Sunday, November 2, 2014

Soulful Sunday: Celebrating another year of change

I wasn't ready for it, but it came.  Last night, the first killing frost of the season zapped the life from my impatiens which were still in full bloom. It put the hurt on some roses that were looking really good too.
A gigantic sycamore tree at the corner of our yard has since dropped most of it's leaves. There's a small ocean of crunchy brown leaves below the bare white arms of the sycamore.
They are beautiful today, but the leaves will soon crumble and disintegrate into the ground until there's little evidence that they were even there.
The seasons of our life are.like that. When we are in the midst of summer, it's hard to imagine how quickly autumn can arrive and change everything.
Focusing on the loss that change brings can cause grief, even if the change is a good thing.  Our youngest daughter graduated from college, got her first job and moved out of the house this year.  
Our nest is empty, and honestly, I've felt less than enthusiastic about the idea at times.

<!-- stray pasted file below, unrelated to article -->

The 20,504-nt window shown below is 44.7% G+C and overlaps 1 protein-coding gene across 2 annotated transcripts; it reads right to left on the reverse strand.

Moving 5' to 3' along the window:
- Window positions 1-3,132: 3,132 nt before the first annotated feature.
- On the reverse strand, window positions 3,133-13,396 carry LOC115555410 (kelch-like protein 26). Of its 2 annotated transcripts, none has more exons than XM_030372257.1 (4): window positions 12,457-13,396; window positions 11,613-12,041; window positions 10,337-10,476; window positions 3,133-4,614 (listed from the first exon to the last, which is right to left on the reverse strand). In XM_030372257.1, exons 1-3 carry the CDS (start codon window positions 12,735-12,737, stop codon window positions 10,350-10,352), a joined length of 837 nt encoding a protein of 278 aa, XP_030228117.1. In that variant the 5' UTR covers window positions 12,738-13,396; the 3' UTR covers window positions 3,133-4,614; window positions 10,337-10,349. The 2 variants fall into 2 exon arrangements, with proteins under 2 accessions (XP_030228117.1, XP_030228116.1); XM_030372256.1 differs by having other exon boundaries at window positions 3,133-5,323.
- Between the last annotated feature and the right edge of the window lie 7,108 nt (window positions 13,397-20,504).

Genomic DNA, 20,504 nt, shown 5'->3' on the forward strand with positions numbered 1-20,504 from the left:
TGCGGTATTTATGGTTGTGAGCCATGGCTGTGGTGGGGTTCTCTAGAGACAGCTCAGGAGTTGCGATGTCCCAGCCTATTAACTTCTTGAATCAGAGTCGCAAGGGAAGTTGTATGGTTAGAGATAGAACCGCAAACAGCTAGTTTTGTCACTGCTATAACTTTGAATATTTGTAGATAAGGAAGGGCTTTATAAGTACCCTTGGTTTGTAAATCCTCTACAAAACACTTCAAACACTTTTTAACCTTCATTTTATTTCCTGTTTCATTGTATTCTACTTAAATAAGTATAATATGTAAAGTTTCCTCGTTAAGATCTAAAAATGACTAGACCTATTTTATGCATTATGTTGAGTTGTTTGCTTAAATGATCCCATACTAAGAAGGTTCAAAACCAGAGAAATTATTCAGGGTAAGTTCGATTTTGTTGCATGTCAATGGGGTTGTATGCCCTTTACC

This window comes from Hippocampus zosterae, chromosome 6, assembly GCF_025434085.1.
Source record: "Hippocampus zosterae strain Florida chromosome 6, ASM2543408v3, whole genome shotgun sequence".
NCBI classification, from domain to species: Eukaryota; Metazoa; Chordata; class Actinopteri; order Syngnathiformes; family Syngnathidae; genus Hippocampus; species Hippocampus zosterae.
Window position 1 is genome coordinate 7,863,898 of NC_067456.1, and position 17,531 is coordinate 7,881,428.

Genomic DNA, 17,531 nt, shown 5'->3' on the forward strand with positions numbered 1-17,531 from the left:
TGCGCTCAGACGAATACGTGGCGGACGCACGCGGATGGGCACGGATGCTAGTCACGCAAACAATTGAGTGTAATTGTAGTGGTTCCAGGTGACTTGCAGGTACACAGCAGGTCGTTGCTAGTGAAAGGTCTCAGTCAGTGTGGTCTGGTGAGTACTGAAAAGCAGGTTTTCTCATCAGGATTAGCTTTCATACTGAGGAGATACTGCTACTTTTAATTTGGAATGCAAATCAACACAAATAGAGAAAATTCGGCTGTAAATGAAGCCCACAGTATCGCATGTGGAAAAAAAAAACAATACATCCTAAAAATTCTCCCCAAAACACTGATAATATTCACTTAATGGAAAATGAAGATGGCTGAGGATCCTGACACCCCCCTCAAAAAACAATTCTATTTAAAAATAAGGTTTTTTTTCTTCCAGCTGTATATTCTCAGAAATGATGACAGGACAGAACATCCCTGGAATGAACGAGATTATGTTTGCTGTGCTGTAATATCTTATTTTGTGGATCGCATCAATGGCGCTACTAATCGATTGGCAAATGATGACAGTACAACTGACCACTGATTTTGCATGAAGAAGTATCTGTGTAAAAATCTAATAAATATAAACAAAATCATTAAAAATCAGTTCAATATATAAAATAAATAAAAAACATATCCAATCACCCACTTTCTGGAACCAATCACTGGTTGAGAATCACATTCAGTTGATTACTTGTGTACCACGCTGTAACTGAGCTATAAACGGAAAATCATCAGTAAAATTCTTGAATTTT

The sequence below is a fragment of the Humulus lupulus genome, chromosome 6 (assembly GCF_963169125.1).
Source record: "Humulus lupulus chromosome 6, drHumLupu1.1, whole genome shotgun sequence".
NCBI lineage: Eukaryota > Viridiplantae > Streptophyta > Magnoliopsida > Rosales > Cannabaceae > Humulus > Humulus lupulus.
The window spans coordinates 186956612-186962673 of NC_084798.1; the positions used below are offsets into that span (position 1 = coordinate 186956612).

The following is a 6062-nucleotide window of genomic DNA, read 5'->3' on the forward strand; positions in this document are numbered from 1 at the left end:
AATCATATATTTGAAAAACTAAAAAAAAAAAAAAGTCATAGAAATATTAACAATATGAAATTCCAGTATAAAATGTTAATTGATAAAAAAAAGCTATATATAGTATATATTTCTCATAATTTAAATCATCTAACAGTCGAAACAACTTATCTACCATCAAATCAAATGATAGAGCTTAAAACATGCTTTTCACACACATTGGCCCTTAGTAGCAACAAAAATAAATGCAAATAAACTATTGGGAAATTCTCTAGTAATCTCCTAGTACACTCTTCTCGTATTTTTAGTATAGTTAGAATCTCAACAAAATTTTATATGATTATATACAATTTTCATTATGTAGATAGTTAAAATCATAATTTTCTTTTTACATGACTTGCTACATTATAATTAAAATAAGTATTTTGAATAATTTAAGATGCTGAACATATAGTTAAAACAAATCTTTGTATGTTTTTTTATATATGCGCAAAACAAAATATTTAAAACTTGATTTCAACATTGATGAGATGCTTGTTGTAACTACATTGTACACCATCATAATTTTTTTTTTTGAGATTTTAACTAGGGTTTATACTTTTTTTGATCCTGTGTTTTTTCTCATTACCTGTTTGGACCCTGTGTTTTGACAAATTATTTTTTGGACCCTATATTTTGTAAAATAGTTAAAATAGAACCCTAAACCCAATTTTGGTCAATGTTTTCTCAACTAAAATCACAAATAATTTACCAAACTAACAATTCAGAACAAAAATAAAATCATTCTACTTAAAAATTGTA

The house is too quiet.  I miss the comings and goings of our daughters and their friends.
As Thanksgiving nears, I have to remind myself that not all change involves loss.
For one, my husband and I have a new granddaughter.  She's two months old now and is pretty as a picture with her mostly bald little head.
Our first grandchild, a grandson, didn't have to be hospitalized all year.
Three autumns ago, he was fighting desperatly for his life. Born with a birth defect called Congenital Diaphragmatic Hernia, doctors didn't give him a very good chance of surviving.
During that time,  I participated in National Blog Posting Month for the first time.
I met the challenge and posted every day, many times writing in the waiting room or in the car on the way home from the hospital.
It was an incredibly stressful time, but the mental exercise of posting a daily blog provided a diversion for some of my anxiety.
It was difficult then to imagine what my grandson's quality of life would be if he were to survive.
He was 26 days old when his parents got to hold him for the first time.  After 36 days, I finally had my turn.
These days, our grandson has a few lingering issues, but he's hard to distinguish from a "typical" three year old.
He doesn't remember living in the hospital the first eight months of his life.  I wonder what he thinks when he sees pictures of himself taken during those days, his body distorted and swollen.  
Today our grandson is walking, talking, and is a very entertaining little person.
Those are some changes I celebrate.  

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